What's the need to have it up there? Nothing as far as I can tell other than to lend some fake credence to the website. I'm sure there is some corporate psychology involved in placing RKO up there. Your extensive background, including that of author, I would think would give you pause to use that reference in the movie theater industry.

If you were selling tractors, no one would care, because they obviously aren't related.

-VPF
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Re: Pricing Equipment 15 May 2011 15:40 #36055

  • AllenD
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My original question about the use of RKO on Gene's website was just curiosity.
RKO went through many incarnations. They owned, were owned by and operated by a wide diversity of companies. As such the RKO logo was used by many different companies from time to time, all with some genuine connection to the original company.
RKO operated a movie distributor, a physical facility, and movie theatres.
Their product has been distributed by Paramount and Universal. RKO once distributed Walt Disney films. Warner Brothers seem to control their home video and TV distribution.
Successor companies have operated TV stations and radio stations. Their product has been controlled by a tire company and a soft drink manufacturer. RKO Theatres operated for decades past the active life of the mother studio (and after the Paramount decree.) It wasn't hard to believe that some technical company had survived.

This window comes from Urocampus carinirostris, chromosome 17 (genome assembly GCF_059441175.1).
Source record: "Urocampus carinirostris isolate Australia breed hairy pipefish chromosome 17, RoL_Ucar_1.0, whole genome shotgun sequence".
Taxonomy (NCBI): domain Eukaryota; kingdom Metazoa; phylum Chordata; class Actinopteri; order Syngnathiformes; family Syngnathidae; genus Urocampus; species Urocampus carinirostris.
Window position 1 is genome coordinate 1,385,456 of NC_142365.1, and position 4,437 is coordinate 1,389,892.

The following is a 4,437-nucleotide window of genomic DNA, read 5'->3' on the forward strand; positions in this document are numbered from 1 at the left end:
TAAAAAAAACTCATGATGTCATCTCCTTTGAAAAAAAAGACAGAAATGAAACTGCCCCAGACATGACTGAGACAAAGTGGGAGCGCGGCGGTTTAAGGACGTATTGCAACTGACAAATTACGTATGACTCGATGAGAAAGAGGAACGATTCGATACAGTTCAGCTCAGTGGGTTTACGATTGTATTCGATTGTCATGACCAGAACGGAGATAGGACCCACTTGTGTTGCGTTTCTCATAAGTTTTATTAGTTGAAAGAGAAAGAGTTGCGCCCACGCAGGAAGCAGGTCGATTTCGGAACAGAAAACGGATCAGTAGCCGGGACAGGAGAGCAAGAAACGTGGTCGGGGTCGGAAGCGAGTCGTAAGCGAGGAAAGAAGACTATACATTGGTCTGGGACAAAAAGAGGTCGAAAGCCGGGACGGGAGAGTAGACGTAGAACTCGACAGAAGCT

Registered company names are marked by an R or T in a circle to show their "registered" or "trademarked" designation.
Using the iconic name of a film distributor and exhibitiion company on a company that is in the film business but not connected to the original company is, to be polite, "odd."
AllenD
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Re: Pricing Equipment 15 May 2011 21:02 #36057

  • rufusjack
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Gene,

I would also suggest that you might be getting a bit more grief as you are the most active on this db of steering people to your business (much more than others have done). I have noticed that you have not participated recently on Film-Tech. I would imagine that group would be much harder on you, especially if you were indirectly pushing your business.